clear sky chart

Job 9:9

Job 9:9-10
9 He is the Maker of the Bear and Orion,
the Pleiades and the constellations of the south.
10 He performs wonders that cannot be fathomed,
miracles that cannot be counted.

Friday, November 23, 2012

Rosette Nebula (Caldwell 49)

After imaging Jupiter on 11/21, I waited until around midnight to start imaging the Rosette.  This is one object that I imaged back in January when I first got my T3.  I didnt have the C6 yet, nor did I have the 300D.  This time, I imaged it with a modified camera at f/5.  The autoguider was a little unstable, and that might have been because my polar alignment might not have been perfect.  I had plenty of stars in the field.  It tracked good enough, however to do a set of 5 minute exposures at iso-800.

One thing that I've not done yet is post a single frame as taken from the camera.  This picture was converted to jpg from the raw.  I stacked 20 frames that look identical to this one to create the finished image.  I figured it would be interesting to see what a single unprocessed frame looked like in comparison to the finished product.

Here is the raw frame.

Can you see the Rosette in this image?  Its there, but it is really faint.  This is what I had to work with starting out.

Now, after stacking 20 frames, using a set of flats, darks and bias frames, and some heavy duty histogram stretching and some color balancing, this is what I finally ended up with.

Pretty crazy, huh.  As you can see, there is very little noise in this image, even in the dim areas.  There was a small amount of noise in the stack, but the software can get rid of small amounts of noise.  A single frame wouldnt have been near this detailed and smooth.

Thursday, November 22, 2012


Worked on the collimation again, I was not happy with my planetary images.  I found the secondary inward too far, which I remedied.  Star testing using a 9mm eyepiece with a 3X barlow showed near perfect alignment, so I ran a couple of avi's of Jupiter.  These are a few of what I got.

 Notice on the last image, the moon, Ganymede, and the dark area going from the top right, down to about the center of the moon.  Yes, its pretty small, but it is definitely there.  This is the first time I've ever had the resolution to capture detail on one of the moons.

Equipment used:  C6NGT (6", f/5), cascaded, Celestron 2X barlow, then a Meade 3X barlow feeding into the QC Pro 4000.
Stacked in Registax, wavelet sharpened, increased color saturation, adjusted brightness and contrast.

Sunday, November 18, 2012

Orion Awesome Autoguider First Light

Received my Orion Awesome Autoguider a week ago, but last night was the first clear night to try it out.  I must say, the name lives up to its performance.  Although the mini guider probably would have been adequate for my small setup, for the small amount more money, I figured I would just get the full size scope, in case I would ever upgrade the imaging scope.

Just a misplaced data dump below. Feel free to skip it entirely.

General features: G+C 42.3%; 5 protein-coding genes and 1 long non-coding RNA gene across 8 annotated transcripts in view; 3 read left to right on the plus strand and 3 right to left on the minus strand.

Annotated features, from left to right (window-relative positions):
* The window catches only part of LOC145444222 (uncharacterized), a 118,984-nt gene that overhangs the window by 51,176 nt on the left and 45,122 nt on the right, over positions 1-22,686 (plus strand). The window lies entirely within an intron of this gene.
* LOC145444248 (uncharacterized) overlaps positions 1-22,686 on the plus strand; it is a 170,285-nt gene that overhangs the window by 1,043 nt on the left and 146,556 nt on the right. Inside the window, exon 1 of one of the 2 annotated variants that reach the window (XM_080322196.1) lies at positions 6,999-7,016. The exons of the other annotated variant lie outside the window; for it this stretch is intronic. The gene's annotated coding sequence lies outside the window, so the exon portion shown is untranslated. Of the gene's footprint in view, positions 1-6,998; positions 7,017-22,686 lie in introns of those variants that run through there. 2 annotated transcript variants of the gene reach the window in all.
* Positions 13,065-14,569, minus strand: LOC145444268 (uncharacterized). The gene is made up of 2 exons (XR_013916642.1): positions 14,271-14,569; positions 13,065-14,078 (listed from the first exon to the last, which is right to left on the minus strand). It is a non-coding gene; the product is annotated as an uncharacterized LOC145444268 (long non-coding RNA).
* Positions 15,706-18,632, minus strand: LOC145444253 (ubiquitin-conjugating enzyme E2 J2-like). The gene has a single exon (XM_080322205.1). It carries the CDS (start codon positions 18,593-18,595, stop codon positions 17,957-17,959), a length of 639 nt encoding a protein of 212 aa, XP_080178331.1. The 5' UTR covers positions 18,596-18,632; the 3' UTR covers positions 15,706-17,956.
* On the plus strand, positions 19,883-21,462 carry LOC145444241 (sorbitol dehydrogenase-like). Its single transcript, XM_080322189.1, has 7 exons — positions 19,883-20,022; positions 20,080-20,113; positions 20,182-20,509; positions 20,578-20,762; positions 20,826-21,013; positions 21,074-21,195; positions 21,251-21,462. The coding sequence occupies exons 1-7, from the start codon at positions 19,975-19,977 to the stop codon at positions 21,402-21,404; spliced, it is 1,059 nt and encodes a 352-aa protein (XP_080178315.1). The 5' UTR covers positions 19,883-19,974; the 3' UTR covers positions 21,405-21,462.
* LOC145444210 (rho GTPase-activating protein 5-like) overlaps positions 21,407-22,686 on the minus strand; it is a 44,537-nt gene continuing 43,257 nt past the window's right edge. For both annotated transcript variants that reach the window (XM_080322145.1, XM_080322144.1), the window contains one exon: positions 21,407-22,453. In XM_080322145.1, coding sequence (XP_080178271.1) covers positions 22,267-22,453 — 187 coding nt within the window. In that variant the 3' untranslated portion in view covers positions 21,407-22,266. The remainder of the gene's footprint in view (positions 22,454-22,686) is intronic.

My first image taken using the guide scope was of M33.  The guider was able to lock on some pretty dim stars, I believe to be dimmer than 7th magnitude.I had 3 to pick from in the field of the guide scope.  I did not have to re-aim the guidescope whatsoever, on 4 different objects. 

This is an image of the complete setup in operation.  As you can see, the wiring setup has doubled, but the guidescope is permanently connected to the main scope, so the scope assembly is torn down and set up as one piece.  The only additional steps I have to do is hook up the usb to the camera and the cable going to the guide port on the mount.

Now for a couple images taken with the guidescope and 5 minute exposures.  The first thing I learned after the imaging session was over was that 5 minutes at iso 1600 was too much for the brightness of my sky.  The next set of images that I take will be at iso 800, but of the same duration, hopefully that will bring the background brightness down enough for the stacker to handle the images better.  Using some careful processing, and by also using a bicubic stacking method in deep sky stacker, I was able to generate this quite acceptable version of M33.

I'm not sure if this is my best yet image of this object, but it's got to be close.  I was able to resolve the major emission nebulosity in the galaxy.  This image consists of 19 frames.

The next object I chose to photograph was M77 in Cetus.  This is a composite of only 4 frames.

M77 is in the center. the galaxy at the top is NGC 1055.  NGC 1072 is also in the frame, but it is too small to resolve.  M77 is 7 arc seconds across.  M77 has a really bright core, but if you look closely there is darker nebulosity around the core.  The stars near this object are dim, and are tiny pinpoints which is showing that the guiding worked very nicely.

The next object I imaged was the Pacman Nebula, but I only shot 3 frames.  It does not measure up to the last Pacman I took, but it is an acceptable image.

I believe if I had taken 10 - 15 frames of this, it would have been a VERY good image.

The final image I took was of the Crab Nebula, M1.  This would have been a good image, but somehow, the camera focus got disturbed.  I must have bumped the focuser or something like that.  I was able to enhance it and I got some detail, but it could have been better.

The 2 bright stars in this image, especially the red one above and to the left has a tiny dark hole in the center, indicating the focus was out a bit.  This object might have been better had that star had been a pinpoint.

All of these images were shot using 5 minute subs.  I believe this guider will let me get much more detailed images, and will really shine the next time I get to darker sites.